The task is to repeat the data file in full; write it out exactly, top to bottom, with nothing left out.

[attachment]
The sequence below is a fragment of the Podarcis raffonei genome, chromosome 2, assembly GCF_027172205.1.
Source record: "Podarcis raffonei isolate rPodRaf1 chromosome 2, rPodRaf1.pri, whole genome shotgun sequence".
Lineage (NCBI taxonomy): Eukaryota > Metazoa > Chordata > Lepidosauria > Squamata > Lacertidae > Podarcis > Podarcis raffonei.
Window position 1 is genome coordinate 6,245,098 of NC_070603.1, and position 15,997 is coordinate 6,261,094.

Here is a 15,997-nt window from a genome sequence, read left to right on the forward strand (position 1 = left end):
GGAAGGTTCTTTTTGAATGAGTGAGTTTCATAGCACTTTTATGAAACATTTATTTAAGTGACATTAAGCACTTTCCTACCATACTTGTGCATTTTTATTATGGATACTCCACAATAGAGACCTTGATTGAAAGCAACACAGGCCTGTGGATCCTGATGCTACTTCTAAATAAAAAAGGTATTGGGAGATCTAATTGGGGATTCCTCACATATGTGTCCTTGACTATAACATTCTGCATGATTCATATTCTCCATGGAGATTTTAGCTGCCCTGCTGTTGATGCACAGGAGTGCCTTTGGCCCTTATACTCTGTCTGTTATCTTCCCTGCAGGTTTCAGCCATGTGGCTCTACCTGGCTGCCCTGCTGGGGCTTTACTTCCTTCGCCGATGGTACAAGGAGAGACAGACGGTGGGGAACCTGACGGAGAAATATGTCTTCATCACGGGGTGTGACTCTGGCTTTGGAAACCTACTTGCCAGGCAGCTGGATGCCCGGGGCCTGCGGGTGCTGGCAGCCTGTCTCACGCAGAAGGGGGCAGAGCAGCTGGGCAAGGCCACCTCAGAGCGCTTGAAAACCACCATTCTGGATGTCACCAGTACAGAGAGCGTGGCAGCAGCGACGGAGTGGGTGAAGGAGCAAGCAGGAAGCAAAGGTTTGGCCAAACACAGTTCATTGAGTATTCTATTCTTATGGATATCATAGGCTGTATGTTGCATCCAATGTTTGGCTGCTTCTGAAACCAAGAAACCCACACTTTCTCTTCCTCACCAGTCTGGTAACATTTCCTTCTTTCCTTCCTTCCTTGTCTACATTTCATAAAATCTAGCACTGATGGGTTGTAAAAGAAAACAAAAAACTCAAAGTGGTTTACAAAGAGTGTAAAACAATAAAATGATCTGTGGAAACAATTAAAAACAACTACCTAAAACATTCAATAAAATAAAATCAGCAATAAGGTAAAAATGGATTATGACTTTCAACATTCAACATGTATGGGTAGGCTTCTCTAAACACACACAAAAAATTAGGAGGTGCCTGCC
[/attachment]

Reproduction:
The sequence below is a fragment of the Podarcis raffonei genome, chromosome 2, assembly GCF_027172205.1.
Source record: "Podarcis raffonei isolate rPodRaf1 chromosome 2, rPodRaf1.pri, whole genome shotgun sequence".
Lineage (NCBI taxonomy): Eukaryota > Metazoa > Chordata > Lepidosauria > Squamata > Lacertidae > Podarcis > Podarcis raffonei.
Window position 1 is genome coordinate 6,245,098 of NC_070603.1, and position 15,997 is coordinate 6,261,094.

Here is a 15,997-nt window from a genome sequence, read left to right on the forward strand (position 1 = left end):
GGAAGGTTCTTTTTGAATGAGTGAGTTTCATAGCACTTTTATGAAACATTTATTTAAGTGACATTAAGCACTTTCCTACCATACTTGTGCATTTTTATTATGGATACTCCACAATAGAGACCTTGATTGAAAGCAACACAGGCCTGTGGATCCTGATGCTACTTCTAAATAAAAAAGGTATTGGGAGATCTAATTGGGGATTCCTCACATATGTGTCCTTGACTATAACATTCTGCATGATTCATATTCTCCATGGAGATTTTAGCTGCCCTGCTGTTGATGCACAGGAGTGCCTTTGGCCCTTATACTCTGTCTGTTATCTTCCCTGCAGGTTTCAGCCATGTGGCTCTACCTGGCTGCCCTGCTGGGGCTTTACTTCCTTCGCCGATGGTACAAGGAGAGACAGACGGTGGGGAACCTGACGGAGAAATATGTCTTCATCACGGGGTGTGACTCTGGCTTTGGAAACCTACTTGCCAGGCAGCTGGATGCCCGGGGCCTGCGGGTGCTGGCAGCCTGTCTCACGCAGAAGGGGGCAGAGCAGCTGGGCAAGGCCACCTCAGAGCGCTTGAAAACCACCATTCTGGATGTCACCAGTACAGAGAGCGTGGCAGCAGCGACGGAGTGGGTGAAGGAGCAAGCAGGAAGCAAAGGTTTGGCCAAACACAGTTCATTGAGTATTCTATTCTTATGGATATCATAGGCTGTATGTTGCATCCAATGTTTGGCTGCTTCTGAAACCAAGAAACCCACACTTTCTCTTCCTCACCAGTCTGGTAACATTTCCTTCTTTCCTTCCTTCCTTGTCTACATTTCATAAAATCTAGCACTGATGGGTTGTAAAAGAAAACAAAAAACTCAAAGTGGTTTACAAAGAGTGTAAAACAATAAAATGATCTGTGGAAACAATTAAAAACAACTACCTAAAACATTCAATAAAATAAAATCAGCAATAAGGTAAAAATGGATTATGACTTTCAACATTCAACATGTATGGGTAGGCTTCTCTAAACACACACAAAAAATTAGGAGGTGCCTGCC